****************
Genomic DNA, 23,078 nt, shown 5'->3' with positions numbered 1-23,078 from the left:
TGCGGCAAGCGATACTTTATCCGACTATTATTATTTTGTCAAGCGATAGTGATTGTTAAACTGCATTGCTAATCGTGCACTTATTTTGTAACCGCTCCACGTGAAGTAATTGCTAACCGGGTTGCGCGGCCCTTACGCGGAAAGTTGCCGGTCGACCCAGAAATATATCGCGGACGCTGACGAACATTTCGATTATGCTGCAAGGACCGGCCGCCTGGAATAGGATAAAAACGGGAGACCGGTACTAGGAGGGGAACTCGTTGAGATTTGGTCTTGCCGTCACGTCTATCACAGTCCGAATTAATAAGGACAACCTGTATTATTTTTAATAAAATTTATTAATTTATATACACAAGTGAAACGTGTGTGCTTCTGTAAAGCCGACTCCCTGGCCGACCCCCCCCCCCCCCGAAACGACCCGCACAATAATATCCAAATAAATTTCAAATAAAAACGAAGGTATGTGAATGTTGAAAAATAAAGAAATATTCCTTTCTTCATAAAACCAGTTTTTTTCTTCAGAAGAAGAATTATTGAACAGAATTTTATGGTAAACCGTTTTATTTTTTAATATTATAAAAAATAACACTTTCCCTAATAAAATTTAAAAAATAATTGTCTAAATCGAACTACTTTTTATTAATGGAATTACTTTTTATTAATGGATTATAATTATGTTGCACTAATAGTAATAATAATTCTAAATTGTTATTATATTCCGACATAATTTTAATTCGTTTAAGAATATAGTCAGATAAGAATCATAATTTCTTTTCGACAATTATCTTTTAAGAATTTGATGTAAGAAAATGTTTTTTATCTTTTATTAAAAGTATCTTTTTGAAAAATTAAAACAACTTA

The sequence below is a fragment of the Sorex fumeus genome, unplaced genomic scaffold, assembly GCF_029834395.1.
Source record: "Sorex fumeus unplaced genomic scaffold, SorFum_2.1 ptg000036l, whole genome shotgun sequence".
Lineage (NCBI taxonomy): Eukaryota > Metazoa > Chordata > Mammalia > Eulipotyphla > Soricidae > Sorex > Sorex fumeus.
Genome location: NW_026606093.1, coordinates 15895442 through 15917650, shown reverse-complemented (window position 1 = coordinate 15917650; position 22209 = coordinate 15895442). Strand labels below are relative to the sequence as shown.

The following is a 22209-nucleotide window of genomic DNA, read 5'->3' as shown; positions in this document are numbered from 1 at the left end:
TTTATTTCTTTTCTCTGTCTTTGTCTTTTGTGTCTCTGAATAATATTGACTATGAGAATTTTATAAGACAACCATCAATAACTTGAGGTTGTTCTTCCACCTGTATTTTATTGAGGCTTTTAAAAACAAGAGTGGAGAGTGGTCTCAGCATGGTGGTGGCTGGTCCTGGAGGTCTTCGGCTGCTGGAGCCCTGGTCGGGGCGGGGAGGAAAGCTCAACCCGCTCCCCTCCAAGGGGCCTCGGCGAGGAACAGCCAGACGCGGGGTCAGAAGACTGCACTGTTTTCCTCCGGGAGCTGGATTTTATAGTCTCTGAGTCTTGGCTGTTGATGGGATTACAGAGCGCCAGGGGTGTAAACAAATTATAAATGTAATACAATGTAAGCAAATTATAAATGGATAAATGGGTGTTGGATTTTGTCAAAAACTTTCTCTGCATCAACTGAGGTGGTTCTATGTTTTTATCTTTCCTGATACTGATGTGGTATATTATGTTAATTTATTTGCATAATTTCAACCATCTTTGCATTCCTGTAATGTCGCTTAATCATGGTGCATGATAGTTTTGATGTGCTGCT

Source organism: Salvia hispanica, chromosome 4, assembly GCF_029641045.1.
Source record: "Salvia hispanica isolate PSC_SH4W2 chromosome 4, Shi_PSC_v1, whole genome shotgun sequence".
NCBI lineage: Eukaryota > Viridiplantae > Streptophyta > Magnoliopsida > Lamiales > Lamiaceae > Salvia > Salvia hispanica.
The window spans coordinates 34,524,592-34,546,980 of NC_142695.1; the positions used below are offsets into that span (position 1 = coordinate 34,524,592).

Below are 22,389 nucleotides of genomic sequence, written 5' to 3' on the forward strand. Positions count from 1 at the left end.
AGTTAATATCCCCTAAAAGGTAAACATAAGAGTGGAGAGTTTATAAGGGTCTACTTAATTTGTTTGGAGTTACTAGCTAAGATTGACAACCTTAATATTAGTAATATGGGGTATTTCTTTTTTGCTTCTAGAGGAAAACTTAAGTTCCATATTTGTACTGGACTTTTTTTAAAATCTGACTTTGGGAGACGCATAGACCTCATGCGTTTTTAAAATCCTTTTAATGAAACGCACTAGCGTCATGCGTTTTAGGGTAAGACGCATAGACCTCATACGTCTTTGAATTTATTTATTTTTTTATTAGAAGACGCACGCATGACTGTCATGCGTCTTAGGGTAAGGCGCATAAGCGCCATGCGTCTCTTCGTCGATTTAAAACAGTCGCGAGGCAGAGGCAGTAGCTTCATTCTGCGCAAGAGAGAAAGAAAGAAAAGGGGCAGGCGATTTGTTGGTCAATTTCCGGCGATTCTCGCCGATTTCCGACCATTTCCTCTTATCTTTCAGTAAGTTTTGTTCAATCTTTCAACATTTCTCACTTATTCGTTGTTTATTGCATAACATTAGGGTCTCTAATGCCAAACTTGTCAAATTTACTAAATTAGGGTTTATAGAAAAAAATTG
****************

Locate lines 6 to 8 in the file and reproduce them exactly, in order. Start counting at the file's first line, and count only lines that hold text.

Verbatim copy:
Genome location: NW_026606093.1, coordinates 15895442 through 15917650, shown reverse-complemented (window position 1 = coordinate 15917650; position 22209 = coordinate 15895442). Strand labels below are relative to the sequence as shown.

The following is a 22209-nucleotide window of genomic DNA, read 5'->3' as shown; positions in this document are numbered from 1 at the left end:
TTTATTTCTTTTCTCTGTCTTTGTCTTTTGTGTCTCTGAATAATATTGACTATGAGAATTTTATAAGACAACCATCAATAACTTGAGGTTGTTCTTCCACCTGTATTTTATTGAGGCTTTTAAAAACAAGAGTGGAGAGTGGTCTCAGCATGGTGGTGGCTGGTCCTGGAGGTCTTCGGCTGCTGGAGCCCTGGTCGGGGCGGGGAGGAAAGCTCAACCCGCTCCCCTCCAAGGGGCCTCGGCGAGGAACAGCCAGACGCGGGGTCAGAAGACTGCACTGTTTTCCTCCGGGAGCTGGATTTTATAGTCTCTGAGTCTTGGCTGTTGATGGGATTACAGAGCGCCAGGGGTGTAAACAAATTATAAATGTAATACAATGTAAGCAAATTATAAATGGATAAATGGGTGTTGGATTTTGTCAAAAACTTTCTCTGCATCAACTGAGGTGGTTCTATGTTTTTATCTTTCCTGATACTGATGTGGTATATTATGTTAATTTATTTGCATAATTTCAACCATCTTTGCATTCCTGTAATGTCGCTTAATCATGGTGCATGATAGTTTTGATGTGCTGCT